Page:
But there ARE positives to renting, even financially. To wit, I wasn't spending any money on costly home repair or renovation (like a leaky roof or a new back patio). I could move any time I felt like it (or I should say, when my lease was up) and not have to worry about selling where I lived. If I had an appliance that went bad, it was my apartment building's responsibility to fix or replace it (whereas if I was owning, I'd have to pay out of pocket for repair or replacement).

But most of all, I've been very happy in the places I have lived, regardless if it was a rented apartment. And that is what I think everyone is forgetting--if you are happy with where you live, what does it matter if you're renting or owning? I say forget about the social stigma, and just live where you're happiest.

Elizabeth Razzi: Glad you're happy! Peer pressure really is a lousy motive for such a big decision, anyway. Let me point out the flip side, though. I know plenty of renters during the boom who had to move because the landlord decided to convert to condo--or to move back in to the place himself. And, yes, an owner has to foot the bill on repairs. But you get to choose how you spend your money. Should the new fridge be basic builder-grade or deluxe? Owners call that shot.

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Lock it In: The current historically low rates are not going to be around for too much longer, simply because of the amount of borrowed cash the government is spending. It's way worth paying a point or so more right now to avoid paying double-digits in a few years when inflation really kicks in. Ask anybody who was around in 1980 what 20% mortgages are like.

Elizabeth Razzi: I do think it's wise to lock in today's low rates for the long term. Even if there is not inflation to come (and inflation is not a certainty) rates will go up when the government stops trying to drive them down. But is it worth paying points to drive rates lower than they already are, close to 5 percent? Not necessarily. You have to own that home a long time to recoup the expenditure on points. And you should also consider if that cash could have earned more invested elsewhere.

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Washington, D.C.: Heard a radio ad on DC101 for a company that helps you buy foreclosures "for as little as $199 a month"!

It occurs to me that the main effect of a consumer financial protection agency is that it would finally bankrupt radio -- half their ads are payday checking, $199 a month homes, debt consolidation "relief", etc.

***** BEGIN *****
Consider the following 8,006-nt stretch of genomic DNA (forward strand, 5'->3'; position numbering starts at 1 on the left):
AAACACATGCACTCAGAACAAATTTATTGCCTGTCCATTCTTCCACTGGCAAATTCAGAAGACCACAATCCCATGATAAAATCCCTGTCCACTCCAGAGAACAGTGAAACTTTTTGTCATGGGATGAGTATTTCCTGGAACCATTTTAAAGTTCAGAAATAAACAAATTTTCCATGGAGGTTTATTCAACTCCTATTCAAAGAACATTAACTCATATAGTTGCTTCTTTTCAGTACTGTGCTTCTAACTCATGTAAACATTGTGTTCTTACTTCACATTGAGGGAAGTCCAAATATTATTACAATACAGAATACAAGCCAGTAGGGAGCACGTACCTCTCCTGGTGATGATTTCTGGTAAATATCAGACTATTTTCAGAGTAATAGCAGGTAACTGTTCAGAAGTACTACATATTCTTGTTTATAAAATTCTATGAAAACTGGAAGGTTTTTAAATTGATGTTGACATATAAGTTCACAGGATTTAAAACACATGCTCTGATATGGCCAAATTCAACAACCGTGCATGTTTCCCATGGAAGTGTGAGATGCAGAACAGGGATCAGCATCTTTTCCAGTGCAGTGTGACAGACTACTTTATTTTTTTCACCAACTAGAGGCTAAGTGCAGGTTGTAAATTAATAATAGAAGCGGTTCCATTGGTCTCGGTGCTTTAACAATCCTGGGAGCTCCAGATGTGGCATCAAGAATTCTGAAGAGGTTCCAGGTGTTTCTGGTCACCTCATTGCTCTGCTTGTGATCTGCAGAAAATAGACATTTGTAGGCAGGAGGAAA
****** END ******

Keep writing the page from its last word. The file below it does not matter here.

How does ANYONE believe this stuff?

Elizabeth Razzi: Debt-consolidation hucksters are the lowest of the low, preying upon people at their most vulnerable point. These guys selling leads on "hot deals" like foreclosures are selling to the greedy/lazy. Real estate investing takes legwork, folks. If you're not willing to put in the sweat, put your money in an index fund or bank account.

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Happy(ish) News: Just a bit of happy news. My husband bought a condo in Cleveland Park in March 2003, at the height of the market - open house on Sunday, bids due on Tuesday, escalation clauses - all of that.

He lived there two years then we've been renting it out for three (we got married.)

We listed it for sale in July. Sold it within 37 days for 4% more than he bought it. We walked away with a check for $20k. I'm ignoring the sunk costs - his down payment, the money we put in over the years, etc. - and focusing on the fact that we walked away with a check. So yay for that.

Elizabeth Razzi: Yay for you! Thanks for sharing some happy news.

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And there's pride of ownership: I grew up in a house my parents still live in, which is 10 mins away from the houses my grandparents still live in which are 15 mins away from the houses my aunts, uncles, cousins etc. live in.

Renting was not for me. It always felt like someone else's place. I couldn't paint, make too much noise etc.

Just different perspectives.

Elizabeth Razzi: Agreed. Thanks.

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never hurts to make an offer: I suggested my friend make an unsolicited offer on the house she was renting. Ended up the heir thought it was a great idea and pal is in her dream home.

Elizabeth Razzi: True. The worst you will do is flatter someone with your interest.

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Sell vs. Rent?: Sell. Sell! Sell!!

There's absolutely no such thing as a guaranteed tenant, and you're never going to get less for the place than you are right now. If you never plan to live there again, get out.

Elizabeth Razzi: Okay, investing is not for you....